This blessing was meant and uttered by Noach, as his desire, and we should not assume that it came from YHVH, because there is no indication in the text for such an assumption.

Yaphet would partially fulfill this blessing to come and dwell in the tents of Shem, for his partial support for the descendants of Shem (Israel) in the last days, and we may safely assume that the “evangelical Christians” were meant here, and not the whole group of people.

In conclusion of the story, Kanaan was cursed and Yaphet was blessed with enlargement of his posterity.

From the three brothers the renewed mankind was re-born and after the tower of Bavel and the confusion of the languages, their descendants settled in the known world: Eurasia and Africa.

It is believed that the descendants of Yaphet are the so-called “Indo-European race”; those of Shem are the Assyrians, Babylonians, Arabs, Iranians, and Hebrews. And the descendants of Ham: all African people, the Kanaanites included.

It is very wrong to speak of the three major groups of people that descended from the sons of Yaphet, Shem, and Ham, as human races, i.e. people who are believed to belong to the same genetic stock, as a consequence of geographical isolation within that specific group of people.

Hence, the theory of human races formed the three major races according to their descent: “the white race” which originally occupied Eurasia, “the Middle-eastern race”: the eastern Mediterranean region, Arabian peninsula, and south Asia, and “the black race”: the people who occupied the African continent.

But, is it so?

As far as the Creator is concerned, there is only one race: the human race. The modern-day mankind indeed descended from Yaphet, Shem, and Ham, but we forget that they were sons of one man—Noach—who descended also from one man—Adam. Hence, there is only one race that sprang from Adam through Noach.

The three sons could have had different skin colors, but they were still one human race of Noach. From this race all seventy nations descended after the Creator confused the languages at the tower of Bavel. These seventy nations further developed in what now we call “the world”. but the Creator has never divided men according to their color, although some “theologians” twist the Scripture for their own destruction.

One of those twisting is the story of the cursing of Kanaan, the son of Ham, the father of the people who settled in Africa.

An inhuman theory was created to justify the prejudice that members of one human group are intrinsically superior to members of others, or what we know today as “racism”. And if one “race” is superior, then other must be inferior. An offshoot of racism is “Nazism”: one nation or ethnic group is superior to others.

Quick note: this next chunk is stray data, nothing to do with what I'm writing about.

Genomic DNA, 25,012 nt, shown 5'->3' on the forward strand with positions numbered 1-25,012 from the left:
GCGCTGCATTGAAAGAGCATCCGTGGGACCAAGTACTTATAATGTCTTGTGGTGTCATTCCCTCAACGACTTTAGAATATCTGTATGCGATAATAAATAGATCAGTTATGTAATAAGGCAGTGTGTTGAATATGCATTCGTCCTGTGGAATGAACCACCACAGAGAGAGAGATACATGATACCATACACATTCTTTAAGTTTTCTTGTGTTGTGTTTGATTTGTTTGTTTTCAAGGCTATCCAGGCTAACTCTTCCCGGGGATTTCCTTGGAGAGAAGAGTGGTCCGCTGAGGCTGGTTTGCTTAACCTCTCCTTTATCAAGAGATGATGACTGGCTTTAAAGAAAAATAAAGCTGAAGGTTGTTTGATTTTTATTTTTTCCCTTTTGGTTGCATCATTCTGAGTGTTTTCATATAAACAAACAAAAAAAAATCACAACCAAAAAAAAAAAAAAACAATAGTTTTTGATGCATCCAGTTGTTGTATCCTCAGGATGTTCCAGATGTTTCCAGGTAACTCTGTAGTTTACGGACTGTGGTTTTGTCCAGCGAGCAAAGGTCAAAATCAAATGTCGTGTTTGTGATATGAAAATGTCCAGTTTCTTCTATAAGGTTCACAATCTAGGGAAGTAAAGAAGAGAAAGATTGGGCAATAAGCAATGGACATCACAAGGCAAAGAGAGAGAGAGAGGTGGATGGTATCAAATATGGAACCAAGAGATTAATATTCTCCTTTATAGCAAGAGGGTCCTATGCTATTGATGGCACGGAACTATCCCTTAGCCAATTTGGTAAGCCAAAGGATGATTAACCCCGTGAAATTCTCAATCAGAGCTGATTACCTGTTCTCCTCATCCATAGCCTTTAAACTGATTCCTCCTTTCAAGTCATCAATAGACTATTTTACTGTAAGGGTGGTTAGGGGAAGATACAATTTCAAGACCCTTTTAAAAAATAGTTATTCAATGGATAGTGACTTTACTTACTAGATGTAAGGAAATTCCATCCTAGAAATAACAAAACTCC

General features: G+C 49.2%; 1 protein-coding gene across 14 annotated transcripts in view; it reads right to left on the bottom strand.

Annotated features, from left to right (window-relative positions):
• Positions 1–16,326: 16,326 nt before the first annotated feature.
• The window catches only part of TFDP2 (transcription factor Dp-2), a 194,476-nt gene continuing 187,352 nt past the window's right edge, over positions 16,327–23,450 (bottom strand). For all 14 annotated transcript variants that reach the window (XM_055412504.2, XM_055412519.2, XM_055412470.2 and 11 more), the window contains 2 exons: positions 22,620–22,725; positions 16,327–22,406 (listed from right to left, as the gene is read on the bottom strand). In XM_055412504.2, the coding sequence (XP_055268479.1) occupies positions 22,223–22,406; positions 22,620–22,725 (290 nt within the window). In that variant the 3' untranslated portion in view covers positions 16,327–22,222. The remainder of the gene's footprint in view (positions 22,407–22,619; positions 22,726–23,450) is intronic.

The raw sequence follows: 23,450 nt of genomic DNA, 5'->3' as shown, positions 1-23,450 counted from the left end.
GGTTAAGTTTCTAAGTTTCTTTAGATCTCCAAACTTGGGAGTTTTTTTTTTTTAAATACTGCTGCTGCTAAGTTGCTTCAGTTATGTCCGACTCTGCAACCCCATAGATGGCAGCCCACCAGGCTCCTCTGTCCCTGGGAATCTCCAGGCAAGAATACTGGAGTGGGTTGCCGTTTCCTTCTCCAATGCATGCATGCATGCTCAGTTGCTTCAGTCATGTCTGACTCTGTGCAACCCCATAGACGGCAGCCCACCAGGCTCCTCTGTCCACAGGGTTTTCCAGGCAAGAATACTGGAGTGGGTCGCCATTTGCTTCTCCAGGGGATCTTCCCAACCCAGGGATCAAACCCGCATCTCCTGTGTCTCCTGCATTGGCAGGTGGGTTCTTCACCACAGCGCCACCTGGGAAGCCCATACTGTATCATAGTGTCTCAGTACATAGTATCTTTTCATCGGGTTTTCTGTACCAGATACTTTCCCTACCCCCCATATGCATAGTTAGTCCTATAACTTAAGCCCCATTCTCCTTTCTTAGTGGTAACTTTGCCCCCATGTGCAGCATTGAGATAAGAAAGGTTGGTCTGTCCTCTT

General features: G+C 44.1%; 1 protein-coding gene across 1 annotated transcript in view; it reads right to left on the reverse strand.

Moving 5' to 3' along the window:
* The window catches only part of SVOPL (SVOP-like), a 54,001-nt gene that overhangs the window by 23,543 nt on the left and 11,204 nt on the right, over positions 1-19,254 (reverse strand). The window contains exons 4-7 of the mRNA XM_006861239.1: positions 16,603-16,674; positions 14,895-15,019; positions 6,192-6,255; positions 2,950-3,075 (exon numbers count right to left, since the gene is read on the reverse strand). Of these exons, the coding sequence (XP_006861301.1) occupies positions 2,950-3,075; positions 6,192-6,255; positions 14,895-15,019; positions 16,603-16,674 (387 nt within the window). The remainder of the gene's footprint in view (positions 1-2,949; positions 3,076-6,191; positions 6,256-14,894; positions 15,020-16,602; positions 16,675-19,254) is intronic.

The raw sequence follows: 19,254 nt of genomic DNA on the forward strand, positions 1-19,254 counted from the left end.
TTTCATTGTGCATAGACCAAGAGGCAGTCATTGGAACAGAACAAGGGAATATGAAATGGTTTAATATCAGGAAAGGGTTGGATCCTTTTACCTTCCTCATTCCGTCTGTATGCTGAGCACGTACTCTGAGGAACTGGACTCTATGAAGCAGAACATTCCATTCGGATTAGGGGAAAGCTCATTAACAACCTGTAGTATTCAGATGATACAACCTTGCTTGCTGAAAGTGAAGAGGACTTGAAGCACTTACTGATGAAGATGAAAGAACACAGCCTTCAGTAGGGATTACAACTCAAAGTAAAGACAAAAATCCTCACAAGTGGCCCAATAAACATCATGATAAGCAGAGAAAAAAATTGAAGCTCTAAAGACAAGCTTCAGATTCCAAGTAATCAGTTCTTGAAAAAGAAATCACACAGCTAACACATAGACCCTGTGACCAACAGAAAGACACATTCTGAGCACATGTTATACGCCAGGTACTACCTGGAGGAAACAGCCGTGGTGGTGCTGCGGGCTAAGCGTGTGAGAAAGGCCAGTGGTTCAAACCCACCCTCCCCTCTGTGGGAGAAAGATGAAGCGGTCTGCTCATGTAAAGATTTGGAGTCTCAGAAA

Noach (not the Creator) indeed cursed but more properly rejected or disowned his grandson, because he was a child of incest. Later, the Creator Himself would prohibit under the penalty of death all sexual perversions, in that number incest was included. But, he had never cursed the offspring of incest; what guilt have they committed to be cursed?

On the contrary, YHVH is very explicit that one dies in his own sin (Eze 3:20, Eze 18:20). If the sons do not walk, but have turned away from the wicked path of the fathers, they are not liable to the criminal charges against their fathers.

Sadly, our story of the cursing of one of descendants of Ham has been used to curse all his descendants. The “black race” was cursed and subjugated to slavery, because of the evil intent to justify the racism.

We read from Keil & Delitzsch Commentary on the Old Testament:

“In the sin of Ham there lies the great stain of the whole Hamitic race, whose chief characteristic is sexual sin (Ziegler); and the curse which Noah pronounced upon this sin still rests upon the race.”

“Although this curse was expressly pronounced upon Canaan alone, the fact that Ham had no share in Noah’s blessing, either for himself or his other sons, was a sufficient proof that his whole family was included by implication in the curse, even if it was to fall chiefly upon Canaan. And history confirms the supposition. The Canaanites were partly exterminated, and partly subjected to the lowest form of slavery, … and the remainder of the Hamitic tribes either shared the same fate, or still sigh, like the negroes, for example, and other African tribes, beneath the yoke of the most crushing slavery.”

What the Christian commentary on the Old Testament is saying is that the sin of Ham (according to Keil & Delitzsch Commentary, Ham’s sin was that he saw his father naked) lies on “the whole Hamitic race”, i.e. “the black race” that deserves “the lowest and most crushing form of slavery”.

It is wrong to say that the Christian Europe invented slavery; slavery existed in Africa long before the colonialism. When the Europeans came in the continent, there had already been slavery in Africa: in ancient Egypt, in western and eastern Africa, and the Europeans perfected it. Evil has no color. 

But, it is wrong to use the Scripture to justify the slavery.


May we merit seeing the coming of our Mashiach speedily in our days.